From the wisdom behind La Varenne

This was more intriguing than interview questions: Willan was asking and answering herself, giving me a view into a creative culinary mind that has long fascinated me as I’ve gobbled up her writings and her recipes from the classic “From My Château Kitchen” to her dish-y memoir “One Soufflé at a Time.” As she brainstormed the possibilities for court bouillon, her encyclopedic knowledge of cooking became clear, as did her passion for food and good eating.

“Perhaps I’d use coriander instead of parsley. And then, what would you use it for? If you push it a little bit, you could use it for a risotto or cooking quinoa. Or even grits or corn meal.”

By the time we were done, Willan had improvised a court bouillon for down-home Southern cooking and an Asian-influenced broth with the addition of soy sauce, cilantro and rice wine vinegar. She cautioned me against using too much chili pepper if I wanted to try a hot version because the flavor of the pepper would concentrate as the broth cooked down. It was an invigorating conversation — an insight into a culinary mind-set deeply rooted in the basics, but excited to jump in and experiment.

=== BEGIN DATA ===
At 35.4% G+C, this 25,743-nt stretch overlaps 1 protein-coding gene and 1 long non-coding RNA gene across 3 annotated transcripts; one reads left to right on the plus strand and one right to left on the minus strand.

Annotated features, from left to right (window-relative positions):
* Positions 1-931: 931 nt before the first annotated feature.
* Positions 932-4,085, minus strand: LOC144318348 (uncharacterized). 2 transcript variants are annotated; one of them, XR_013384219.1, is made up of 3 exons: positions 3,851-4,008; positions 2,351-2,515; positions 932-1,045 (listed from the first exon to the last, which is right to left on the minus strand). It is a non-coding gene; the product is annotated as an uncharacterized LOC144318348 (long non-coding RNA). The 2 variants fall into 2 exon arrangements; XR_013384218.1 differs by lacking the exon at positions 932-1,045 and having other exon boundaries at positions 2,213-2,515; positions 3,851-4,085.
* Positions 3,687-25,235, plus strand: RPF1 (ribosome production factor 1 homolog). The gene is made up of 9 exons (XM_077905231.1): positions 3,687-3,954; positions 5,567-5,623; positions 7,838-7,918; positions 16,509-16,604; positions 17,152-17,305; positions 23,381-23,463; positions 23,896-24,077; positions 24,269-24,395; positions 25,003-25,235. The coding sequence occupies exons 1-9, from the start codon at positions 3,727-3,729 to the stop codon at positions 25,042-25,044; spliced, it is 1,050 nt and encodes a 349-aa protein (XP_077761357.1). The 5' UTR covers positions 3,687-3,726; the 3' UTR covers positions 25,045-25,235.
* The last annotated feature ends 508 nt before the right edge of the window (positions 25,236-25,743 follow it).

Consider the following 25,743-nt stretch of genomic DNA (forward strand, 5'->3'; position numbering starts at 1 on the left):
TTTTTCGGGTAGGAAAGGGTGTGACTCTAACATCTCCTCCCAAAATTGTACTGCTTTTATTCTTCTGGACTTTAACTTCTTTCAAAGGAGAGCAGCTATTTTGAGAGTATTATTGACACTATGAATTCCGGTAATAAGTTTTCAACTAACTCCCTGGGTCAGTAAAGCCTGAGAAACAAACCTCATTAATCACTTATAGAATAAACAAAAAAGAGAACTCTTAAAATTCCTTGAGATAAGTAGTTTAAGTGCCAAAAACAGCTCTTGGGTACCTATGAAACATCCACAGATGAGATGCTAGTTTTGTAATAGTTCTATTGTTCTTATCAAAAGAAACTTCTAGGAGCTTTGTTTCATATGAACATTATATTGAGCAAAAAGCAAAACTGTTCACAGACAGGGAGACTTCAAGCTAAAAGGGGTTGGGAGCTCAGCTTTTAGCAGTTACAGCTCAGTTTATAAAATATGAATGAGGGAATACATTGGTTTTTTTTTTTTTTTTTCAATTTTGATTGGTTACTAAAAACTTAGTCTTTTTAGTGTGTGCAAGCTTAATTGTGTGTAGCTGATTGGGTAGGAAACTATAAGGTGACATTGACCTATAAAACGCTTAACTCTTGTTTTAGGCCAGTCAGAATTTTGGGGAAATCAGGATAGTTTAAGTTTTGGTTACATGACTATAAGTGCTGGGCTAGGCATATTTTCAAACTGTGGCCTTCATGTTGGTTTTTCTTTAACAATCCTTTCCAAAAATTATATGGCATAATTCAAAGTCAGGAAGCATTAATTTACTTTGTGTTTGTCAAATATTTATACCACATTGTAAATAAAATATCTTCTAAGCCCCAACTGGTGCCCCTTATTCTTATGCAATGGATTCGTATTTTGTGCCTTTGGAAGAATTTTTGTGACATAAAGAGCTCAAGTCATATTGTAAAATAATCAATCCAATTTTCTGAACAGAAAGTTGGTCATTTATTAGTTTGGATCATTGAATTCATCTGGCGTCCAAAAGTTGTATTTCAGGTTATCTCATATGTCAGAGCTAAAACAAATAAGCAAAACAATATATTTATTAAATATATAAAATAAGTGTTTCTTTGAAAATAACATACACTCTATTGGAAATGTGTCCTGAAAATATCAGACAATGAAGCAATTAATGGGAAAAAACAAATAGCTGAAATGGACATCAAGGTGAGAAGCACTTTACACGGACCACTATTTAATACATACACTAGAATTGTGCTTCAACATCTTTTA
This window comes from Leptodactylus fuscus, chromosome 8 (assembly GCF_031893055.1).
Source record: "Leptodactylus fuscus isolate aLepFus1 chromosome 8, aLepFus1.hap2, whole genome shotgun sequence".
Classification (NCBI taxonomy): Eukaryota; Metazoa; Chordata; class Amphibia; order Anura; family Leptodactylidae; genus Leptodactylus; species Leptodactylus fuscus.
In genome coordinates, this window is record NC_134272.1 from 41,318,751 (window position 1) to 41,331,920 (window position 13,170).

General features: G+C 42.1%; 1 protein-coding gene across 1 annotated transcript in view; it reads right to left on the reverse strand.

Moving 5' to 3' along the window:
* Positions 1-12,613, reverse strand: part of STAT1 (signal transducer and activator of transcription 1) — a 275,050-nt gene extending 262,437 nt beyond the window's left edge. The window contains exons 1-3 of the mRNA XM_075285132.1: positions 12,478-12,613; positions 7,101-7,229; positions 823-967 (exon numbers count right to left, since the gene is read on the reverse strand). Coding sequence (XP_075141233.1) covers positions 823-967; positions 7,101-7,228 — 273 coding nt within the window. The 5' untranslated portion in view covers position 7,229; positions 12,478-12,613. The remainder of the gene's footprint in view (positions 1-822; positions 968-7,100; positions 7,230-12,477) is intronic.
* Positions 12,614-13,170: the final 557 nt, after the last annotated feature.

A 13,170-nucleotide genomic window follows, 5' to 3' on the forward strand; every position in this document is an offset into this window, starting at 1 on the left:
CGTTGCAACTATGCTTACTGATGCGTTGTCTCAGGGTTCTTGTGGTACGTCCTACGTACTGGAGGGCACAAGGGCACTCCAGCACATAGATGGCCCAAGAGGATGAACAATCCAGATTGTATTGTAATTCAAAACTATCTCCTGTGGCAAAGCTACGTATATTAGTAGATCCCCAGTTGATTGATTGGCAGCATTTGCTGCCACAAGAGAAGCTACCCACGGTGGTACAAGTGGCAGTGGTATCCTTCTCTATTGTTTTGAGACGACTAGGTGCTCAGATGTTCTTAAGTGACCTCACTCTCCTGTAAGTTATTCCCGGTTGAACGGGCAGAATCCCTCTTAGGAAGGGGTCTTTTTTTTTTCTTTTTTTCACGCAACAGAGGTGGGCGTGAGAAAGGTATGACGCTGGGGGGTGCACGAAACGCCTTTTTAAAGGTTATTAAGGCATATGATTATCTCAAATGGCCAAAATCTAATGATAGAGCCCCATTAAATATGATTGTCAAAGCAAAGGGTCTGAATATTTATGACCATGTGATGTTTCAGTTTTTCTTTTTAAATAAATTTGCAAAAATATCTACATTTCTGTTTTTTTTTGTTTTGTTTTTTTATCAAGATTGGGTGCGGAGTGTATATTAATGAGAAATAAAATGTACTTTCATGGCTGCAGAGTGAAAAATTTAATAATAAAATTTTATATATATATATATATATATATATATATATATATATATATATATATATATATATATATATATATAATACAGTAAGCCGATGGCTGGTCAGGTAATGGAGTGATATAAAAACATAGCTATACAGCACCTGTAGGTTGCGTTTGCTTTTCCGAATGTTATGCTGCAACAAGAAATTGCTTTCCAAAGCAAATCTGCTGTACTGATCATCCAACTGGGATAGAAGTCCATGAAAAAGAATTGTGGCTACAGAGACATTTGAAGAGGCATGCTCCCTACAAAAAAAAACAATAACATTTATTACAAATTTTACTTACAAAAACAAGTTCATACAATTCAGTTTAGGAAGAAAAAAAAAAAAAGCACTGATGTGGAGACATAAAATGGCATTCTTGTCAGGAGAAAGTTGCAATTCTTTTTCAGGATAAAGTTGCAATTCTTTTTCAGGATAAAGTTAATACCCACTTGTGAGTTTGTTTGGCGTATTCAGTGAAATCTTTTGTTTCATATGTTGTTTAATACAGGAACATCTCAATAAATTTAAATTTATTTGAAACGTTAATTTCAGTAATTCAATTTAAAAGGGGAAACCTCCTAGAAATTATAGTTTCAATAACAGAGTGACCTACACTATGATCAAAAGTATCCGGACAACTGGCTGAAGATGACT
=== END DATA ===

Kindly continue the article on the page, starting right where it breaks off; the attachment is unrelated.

I love my copy of “Secrets from the La Varenne Kitchen,” and I intend to use it to build those basic skills that every cook needs to know — whether they’re a chef at a high-end restaurant or a mom with kids to feed. And court bouillon seems to be an inspired place for me to start. Check out the slideshow that includes Willan’s secrets and two dishes that riff on the recipe.

Court Bouillon

By Anne Willan, courtesy Spring House Press

Prep time: 10 minutes
Cook time: 15 minutes
Total time: 25 minutes
Yield: 1 quart

Ingredients
1 quart water
1 carrot, sliced
1 small onion, sliced
1 bouquet garni
6 peppercorns
1 teaspoon salt
1 cup white wine or 1/3 cup vinegar or 1/4 cup lemon juice

Directions